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The Percherons don’t fit so well, either.

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The Clydesdales came in two types. Super, duper, shiny, show critters and . . .

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Real horses! Who happen to be more laid back.

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Meet the biggest donkey, and the biggest ears, I have ever seen in my life. If you were wondering, this is what a giant jack ass looks like.

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My camera didn’t have a prayer at capturing the Evening With Dancing Horses, but I heartily recommend it if you’re in Denver next year. I thought it was very cool that they had a meet-and-greet afterward with the stars. And their handlers.

National Western Stock Show- Part 1

This is going to be mostly a picture post, again. However, I took so many pictures, that I need to split my one day at the stock show into four parts. This one will be the critters I saw in the Expo Hall.

According to the back of my National Western Stock Show Bar and Grill menu, this stock show started in 1906. It is the largest in the world by number of animals. The proceeds are used for scholarships to schools in Colorado and Wyoming for studying medicine and agriculture. Pretty cool, huh? Through my wanderings, I figured out that they weren’t kidding about the “national” part of the title. There were farms from as far away as New York and Massachusetts.

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The first event I wanted to see was Urban Farms: Fabulous Farm Animals.

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I was hoping for something like a lecture, but it turned out to be kid-oriented.

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That’s ok, though. More kids need to meet animals.

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Not that he thought so.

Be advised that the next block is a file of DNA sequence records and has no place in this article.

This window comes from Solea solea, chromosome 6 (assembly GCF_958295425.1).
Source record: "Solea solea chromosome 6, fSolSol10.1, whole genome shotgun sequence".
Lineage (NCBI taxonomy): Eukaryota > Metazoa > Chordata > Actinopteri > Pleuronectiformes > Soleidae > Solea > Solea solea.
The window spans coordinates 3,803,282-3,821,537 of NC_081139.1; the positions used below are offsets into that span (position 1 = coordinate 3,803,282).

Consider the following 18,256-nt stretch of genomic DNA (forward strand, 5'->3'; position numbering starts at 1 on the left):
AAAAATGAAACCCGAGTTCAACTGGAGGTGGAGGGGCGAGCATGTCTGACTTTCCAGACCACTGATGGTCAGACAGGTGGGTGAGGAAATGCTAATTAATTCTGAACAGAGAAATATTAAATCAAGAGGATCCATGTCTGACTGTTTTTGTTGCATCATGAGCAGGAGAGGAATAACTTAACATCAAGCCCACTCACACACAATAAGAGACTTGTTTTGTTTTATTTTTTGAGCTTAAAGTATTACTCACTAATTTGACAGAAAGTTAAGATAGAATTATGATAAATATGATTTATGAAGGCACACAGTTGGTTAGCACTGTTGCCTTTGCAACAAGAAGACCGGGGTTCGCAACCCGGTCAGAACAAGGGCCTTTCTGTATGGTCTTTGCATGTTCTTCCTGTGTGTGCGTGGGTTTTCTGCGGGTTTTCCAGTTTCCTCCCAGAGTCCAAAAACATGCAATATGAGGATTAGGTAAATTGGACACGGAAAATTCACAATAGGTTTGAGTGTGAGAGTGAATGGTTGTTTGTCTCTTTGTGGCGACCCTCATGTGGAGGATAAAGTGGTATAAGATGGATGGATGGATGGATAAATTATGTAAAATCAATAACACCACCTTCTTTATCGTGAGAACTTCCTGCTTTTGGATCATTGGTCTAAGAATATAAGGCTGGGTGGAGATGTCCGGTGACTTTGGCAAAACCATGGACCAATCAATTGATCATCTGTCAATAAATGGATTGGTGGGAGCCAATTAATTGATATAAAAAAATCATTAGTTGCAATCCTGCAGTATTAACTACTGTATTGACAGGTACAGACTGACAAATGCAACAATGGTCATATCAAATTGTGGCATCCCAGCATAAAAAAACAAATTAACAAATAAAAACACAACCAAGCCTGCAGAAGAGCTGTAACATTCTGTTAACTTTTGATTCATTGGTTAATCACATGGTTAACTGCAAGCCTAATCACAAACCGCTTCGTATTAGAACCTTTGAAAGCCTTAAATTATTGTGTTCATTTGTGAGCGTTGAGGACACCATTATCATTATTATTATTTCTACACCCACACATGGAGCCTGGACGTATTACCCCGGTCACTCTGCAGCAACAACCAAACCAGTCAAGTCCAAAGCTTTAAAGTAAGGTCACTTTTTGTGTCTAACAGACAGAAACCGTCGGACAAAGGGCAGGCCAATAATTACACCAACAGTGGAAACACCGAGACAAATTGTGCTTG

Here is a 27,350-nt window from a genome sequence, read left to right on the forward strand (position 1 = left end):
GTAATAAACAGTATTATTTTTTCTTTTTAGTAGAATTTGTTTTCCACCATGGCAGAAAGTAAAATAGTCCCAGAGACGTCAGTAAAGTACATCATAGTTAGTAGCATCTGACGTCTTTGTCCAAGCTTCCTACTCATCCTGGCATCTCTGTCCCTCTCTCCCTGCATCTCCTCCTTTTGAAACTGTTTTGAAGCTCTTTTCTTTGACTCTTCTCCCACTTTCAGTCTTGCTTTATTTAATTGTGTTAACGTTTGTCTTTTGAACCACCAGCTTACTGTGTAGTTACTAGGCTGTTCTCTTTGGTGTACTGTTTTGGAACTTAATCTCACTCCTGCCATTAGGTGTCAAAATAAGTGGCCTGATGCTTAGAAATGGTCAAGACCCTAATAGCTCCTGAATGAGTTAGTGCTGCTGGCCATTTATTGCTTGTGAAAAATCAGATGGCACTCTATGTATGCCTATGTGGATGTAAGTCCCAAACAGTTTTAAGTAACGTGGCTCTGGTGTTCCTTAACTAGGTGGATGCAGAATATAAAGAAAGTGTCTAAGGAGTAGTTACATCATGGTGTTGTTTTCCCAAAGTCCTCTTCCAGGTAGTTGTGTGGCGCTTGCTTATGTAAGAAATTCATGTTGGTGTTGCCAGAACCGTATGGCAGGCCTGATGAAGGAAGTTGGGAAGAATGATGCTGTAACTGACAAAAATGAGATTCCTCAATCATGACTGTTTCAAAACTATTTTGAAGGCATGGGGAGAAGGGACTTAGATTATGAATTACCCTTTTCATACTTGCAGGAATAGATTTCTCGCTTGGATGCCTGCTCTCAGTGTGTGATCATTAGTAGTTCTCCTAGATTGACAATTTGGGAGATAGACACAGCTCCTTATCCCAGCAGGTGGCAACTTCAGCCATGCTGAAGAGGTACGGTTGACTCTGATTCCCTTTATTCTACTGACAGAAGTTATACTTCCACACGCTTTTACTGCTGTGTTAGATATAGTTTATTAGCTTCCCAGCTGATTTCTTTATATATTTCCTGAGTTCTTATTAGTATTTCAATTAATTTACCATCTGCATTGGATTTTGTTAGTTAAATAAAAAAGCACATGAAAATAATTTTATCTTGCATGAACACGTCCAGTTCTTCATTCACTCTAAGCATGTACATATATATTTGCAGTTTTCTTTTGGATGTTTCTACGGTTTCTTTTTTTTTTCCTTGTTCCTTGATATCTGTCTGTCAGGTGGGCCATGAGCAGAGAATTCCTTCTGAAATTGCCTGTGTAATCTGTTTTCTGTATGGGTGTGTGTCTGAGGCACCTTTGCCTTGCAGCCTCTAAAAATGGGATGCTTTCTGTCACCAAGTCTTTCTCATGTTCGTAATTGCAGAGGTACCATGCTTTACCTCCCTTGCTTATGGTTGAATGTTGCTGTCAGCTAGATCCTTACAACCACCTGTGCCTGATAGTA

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The next spot was the shorn fibers . . .

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and their former wearers. (There had to have been alpacas and llamas somewhere, but I never did find them.)

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Pork butt. Also known as “Happy as pigs in . . . sawdust.”

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Pink with black spots.

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Black with pink spots. (It’s so much easier to be sure than with zebras.)

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Oreo pig! (Probably a Wessex Saddleback, but I didn’t check to be sure.)

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Chocolate pig! Is that where chocolate-covered bacon comes from?

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I have now seen a steer with a blowout. And so have you.

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How cute is she?

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Highland cattle are very hardy, coming from the Scottish Highlands, and produce lean meat.

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Also, they’re cute.

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And sweet- he was asking every passer-by to pet him while he was being groomed. Although I’m not sure how he saw them.

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Ha! I found the basis for the ton-ton’s heads! (Sorry about the picture quality.)

Unless I change my mind before I put up the others, the rest of the series should be horses, stockyard, and everything else.